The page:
The internal-combustion engine isn't quite ready for the Smithsonian Institution, but the push for transportation products powered by batteries, hybrid electric systems and fuel cells is growing-technologies that include an electric drive, or electric propulsion system. The Electric Drive Transportation Association (Washington, DC) recently announced that about $272 million funding is requested in the Administration's fiscal year 2004 Budget for electric drive technologies and infrastructure-especially fuel cells and hydrogen technologies. DOE's FreedomFuel and FreedomCAR programs aim to facilitate a fuel cell vehicle and hydrogen infrastructure commercialization decision by industry in the year 2015, allowing rapid market penetration and significant oil displacement for the year 2020 and beyond.

Funding of $157.6 million is requested for the FreedomCar and Vehicle Technologies program including:

  • Vehicle Systems ($14.514 million) to develop heavy-vehicle systems that reduce parasitic energy losses, included losses in aerodynamic drag.
  • Hybrid and Electric Propulsion ($49.563 million) to reduce the production cost of a high power 25-kW battery (advanced lithium polymer) for use in light vehicles to enable cost competitive market entry of hybrid vehicles.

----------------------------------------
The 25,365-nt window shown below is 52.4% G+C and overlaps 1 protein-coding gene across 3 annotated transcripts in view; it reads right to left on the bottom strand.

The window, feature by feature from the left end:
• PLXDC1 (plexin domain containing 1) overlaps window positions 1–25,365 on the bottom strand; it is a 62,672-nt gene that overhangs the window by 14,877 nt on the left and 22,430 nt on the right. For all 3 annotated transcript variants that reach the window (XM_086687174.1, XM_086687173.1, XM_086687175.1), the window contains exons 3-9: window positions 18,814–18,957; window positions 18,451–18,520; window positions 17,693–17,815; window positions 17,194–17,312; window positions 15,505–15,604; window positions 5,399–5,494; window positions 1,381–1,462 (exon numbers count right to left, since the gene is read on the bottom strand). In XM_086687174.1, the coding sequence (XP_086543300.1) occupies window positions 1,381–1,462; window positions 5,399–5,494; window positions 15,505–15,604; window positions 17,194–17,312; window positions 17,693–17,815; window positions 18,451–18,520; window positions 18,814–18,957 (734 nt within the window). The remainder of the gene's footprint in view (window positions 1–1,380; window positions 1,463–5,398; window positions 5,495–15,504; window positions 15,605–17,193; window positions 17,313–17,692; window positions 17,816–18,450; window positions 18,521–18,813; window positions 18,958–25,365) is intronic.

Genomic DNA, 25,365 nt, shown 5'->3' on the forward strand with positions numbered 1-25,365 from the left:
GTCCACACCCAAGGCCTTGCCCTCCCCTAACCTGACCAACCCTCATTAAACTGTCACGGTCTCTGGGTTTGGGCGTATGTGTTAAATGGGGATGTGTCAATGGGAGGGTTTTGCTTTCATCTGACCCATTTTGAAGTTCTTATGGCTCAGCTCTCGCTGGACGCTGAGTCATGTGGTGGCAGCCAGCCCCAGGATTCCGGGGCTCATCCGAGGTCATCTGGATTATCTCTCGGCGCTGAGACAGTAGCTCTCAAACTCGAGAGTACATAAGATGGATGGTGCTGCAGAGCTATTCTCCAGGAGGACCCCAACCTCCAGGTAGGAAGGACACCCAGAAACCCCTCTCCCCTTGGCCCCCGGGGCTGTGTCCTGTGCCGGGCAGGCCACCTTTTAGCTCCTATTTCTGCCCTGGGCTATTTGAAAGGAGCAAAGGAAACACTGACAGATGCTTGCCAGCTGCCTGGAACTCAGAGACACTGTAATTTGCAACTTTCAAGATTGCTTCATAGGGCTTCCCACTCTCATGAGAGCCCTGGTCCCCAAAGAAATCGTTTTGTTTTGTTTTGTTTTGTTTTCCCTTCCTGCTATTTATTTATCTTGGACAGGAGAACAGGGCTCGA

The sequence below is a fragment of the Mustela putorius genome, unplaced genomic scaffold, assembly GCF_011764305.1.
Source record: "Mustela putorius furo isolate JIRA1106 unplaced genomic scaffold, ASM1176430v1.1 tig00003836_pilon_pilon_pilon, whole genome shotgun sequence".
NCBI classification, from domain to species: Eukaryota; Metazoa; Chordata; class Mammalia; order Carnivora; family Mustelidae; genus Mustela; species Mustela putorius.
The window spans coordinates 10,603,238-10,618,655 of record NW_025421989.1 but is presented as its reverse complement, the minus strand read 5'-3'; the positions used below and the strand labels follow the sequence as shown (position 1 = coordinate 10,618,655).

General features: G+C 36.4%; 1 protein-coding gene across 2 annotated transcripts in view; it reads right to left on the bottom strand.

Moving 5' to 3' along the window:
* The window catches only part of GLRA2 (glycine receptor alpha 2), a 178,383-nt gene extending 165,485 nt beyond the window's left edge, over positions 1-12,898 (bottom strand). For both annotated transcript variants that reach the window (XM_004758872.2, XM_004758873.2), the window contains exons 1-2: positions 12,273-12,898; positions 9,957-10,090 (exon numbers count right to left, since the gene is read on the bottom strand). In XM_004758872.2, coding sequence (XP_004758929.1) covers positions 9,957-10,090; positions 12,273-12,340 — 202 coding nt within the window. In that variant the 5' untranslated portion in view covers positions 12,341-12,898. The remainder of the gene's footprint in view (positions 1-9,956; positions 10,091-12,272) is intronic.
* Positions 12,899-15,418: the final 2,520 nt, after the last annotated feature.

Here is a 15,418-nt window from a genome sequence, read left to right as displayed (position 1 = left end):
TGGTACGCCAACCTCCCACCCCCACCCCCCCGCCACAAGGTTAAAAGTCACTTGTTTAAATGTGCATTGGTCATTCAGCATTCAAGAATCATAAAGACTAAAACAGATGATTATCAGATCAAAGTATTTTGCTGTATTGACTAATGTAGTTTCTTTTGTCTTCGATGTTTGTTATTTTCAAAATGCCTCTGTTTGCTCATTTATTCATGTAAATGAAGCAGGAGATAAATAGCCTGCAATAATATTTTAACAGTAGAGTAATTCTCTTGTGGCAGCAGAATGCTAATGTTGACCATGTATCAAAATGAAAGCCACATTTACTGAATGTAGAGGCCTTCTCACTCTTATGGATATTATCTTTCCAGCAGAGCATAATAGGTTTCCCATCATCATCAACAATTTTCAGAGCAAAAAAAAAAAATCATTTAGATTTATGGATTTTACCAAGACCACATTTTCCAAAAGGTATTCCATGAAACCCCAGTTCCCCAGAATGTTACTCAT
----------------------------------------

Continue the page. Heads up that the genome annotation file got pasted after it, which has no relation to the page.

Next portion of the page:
• Advanced Combustion Engine R&D ($37.085 million) to maintain/improve engine efficiency while reducing NOx emissions in light-duty diesel vehicles and heavy-duty diesel engines
  • Materials Technology ($39.64 million) to reduce the production cost of carbon fiber, to develop propulsion materials technologies and lightweight materials.
  • Fuels Technology ($6.8 million) to identify an advanced petroleum based fuel formulation, incorporating the use of nonpetroleum based feedstocks.
  • Technology Introduction ($5.9 million) to accelerate the adoption and use of alternative fuels and advanced technology vehicles and to continue testing and evaluation of near market ready advance technology vehicles
  • Clean Cities ($6.61 million) to increase the use of alternatives to gasoline and diesel fuel in participating cities.

Funding of $165.5 million is requested for the Hydrogen, Fuel Cells, and Infrastructure Technologies Program including:

  • Fuel Cell Technology ($77.5 million) to develop integrated stationary fuel cell systems; to obtain cost reduction for fuel cell stacks, to determine the feasibility of on-board fuel processors; and to conduct a controlled fleet demonstration of fuel cell vehicles to validate performance, cost and reliability.
  • Hydrogen Technology ($ 87.982 million) to expand hydrogen production and delivery research; to continue R&D of solid-state materials to meet 2010 storage targets; to develop and validate the feasibility of hydrogen generation stations that derive hydrogen from both renewable and fossil-fuel feedstocks for stationary and transportation fuel cells systems; to develop a national education campaign to educate about hydrogen and fuel cells and to communicate the hydrogen vision; and, to ensure the safety of hydrogen technologies and the development of widely-accepted technology codes and standards.